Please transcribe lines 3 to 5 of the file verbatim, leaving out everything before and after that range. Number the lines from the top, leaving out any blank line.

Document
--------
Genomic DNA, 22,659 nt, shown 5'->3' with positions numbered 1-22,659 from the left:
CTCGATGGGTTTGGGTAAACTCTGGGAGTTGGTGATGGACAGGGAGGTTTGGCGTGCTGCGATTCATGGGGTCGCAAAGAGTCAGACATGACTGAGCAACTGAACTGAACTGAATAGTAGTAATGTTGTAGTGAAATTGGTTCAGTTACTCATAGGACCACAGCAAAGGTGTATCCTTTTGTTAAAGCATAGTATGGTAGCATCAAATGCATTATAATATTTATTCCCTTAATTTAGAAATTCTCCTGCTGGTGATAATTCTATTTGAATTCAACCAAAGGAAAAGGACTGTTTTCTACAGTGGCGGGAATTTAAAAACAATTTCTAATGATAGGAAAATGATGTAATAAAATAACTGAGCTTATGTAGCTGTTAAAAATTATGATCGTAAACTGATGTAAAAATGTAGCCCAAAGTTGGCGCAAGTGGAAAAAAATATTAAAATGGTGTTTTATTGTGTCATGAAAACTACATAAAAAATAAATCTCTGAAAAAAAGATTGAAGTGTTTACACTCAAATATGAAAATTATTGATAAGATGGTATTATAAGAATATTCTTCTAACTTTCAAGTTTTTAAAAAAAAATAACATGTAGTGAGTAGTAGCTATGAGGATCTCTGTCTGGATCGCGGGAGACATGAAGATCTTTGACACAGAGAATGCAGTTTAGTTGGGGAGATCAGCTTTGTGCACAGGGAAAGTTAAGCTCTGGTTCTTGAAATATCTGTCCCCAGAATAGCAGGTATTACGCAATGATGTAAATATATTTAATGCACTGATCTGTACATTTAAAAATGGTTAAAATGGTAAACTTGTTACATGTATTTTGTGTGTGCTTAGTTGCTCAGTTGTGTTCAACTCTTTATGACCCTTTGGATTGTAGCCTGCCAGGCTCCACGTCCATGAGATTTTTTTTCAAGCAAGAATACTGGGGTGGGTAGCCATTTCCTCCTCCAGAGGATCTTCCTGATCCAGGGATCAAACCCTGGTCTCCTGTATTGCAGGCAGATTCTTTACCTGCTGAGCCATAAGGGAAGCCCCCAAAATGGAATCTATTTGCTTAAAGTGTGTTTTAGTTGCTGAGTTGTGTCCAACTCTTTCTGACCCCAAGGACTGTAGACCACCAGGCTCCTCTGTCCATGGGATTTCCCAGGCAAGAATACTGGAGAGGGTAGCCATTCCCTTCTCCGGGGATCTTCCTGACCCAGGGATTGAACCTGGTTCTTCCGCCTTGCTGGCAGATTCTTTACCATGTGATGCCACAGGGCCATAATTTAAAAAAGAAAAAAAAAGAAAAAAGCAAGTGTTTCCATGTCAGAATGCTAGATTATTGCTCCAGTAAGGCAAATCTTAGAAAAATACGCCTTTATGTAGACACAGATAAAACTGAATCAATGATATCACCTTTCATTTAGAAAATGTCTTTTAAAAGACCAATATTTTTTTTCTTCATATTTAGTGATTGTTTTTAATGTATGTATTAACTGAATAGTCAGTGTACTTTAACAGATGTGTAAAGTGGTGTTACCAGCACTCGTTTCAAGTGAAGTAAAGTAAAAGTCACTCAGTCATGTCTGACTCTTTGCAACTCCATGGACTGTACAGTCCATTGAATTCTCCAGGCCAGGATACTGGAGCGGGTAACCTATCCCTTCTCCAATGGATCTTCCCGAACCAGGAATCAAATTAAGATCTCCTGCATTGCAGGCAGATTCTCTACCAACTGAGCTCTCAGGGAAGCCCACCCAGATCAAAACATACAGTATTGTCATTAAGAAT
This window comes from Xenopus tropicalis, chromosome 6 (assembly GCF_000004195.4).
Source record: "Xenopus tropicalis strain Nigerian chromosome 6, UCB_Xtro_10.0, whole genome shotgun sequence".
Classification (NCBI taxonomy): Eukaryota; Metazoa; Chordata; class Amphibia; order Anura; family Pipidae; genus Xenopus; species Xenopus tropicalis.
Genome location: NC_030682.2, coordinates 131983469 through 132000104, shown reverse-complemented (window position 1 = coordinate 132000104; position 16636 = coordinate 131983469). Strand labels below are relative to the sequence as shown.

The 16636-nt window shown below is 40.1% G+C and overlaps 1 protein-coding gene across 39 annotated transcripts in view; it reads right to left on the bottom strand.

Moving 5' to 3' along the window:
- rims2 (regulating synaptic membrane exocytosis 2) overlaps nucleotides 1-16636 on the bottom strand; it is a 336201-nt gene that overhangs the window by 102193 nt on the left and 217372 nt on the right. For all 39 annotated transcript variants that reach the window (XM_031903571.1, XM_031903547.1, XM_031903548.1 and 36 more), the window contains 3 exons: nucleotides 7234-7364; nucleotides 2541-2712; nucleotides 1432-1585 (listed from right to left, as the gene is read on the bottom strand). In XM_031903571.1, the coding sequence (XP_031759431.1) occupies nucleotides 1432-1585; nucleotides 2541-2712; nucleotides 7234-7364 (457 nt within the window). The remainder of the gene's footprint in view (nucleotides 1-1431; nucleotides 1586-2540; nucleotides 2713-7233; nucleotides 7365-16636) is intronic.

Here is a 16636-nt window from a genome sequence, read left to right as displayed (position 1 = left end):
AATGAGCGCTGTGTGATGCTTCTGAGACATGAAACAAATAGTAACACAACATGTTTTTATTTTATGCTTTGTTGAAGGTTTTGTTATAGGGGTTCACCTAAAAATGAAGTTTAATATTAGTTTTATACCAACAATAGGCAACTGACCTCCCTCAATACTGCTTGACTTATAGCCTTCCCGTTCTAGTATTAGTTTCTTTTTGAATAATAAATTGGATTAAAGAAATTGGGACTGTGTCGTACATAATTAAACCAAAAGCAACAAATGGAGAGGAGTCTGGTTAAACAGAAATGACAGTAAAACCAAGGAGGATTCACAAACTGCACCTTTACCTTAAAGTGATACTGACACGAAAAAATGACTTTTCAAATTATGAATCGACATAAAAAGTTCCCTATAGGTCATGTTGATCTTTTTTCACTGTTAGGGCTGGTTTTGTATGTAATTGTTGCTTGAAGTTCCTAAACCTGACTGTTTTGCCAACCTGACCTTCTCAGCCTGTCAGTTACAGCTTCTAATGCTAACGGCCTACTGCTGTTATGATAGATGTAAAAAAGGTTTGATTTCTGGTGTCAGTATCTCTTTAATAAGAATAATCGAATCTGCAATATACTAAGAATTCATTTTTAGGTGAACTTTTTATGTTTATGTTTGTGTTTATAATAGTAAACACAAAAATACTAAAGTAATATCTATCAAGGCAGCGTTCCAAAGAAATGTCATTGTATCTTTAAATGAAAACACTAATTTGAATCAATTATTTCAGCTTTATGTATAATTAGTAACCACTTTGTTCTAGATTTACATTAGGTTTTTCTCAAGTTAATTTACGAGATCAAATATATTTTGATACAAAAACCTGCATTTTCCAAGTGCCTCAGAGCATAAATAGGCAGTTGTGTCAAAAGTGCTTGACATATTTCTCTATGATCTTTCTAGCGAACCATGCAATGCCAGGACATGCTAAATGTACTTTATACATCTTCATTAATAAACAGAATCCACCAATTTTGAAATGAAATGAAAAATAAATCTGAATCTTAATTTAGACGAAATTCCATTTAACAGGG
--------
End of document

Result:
This window comes from Xenopus tropicalis, chromosome 6 (assembly GCF_000004195.4).
Source record: "Xenopus tropicalis strain Nigerian chromosome 6, UCB_Xtro_10.0, whole genome shotgun sequence".
Classification (NCBI taxonomy): Eukaryota; Metazoa; Chordata; class Amphibia; order Anura; family Pipidae; genus Xenopus; species Xenopus tropicalis.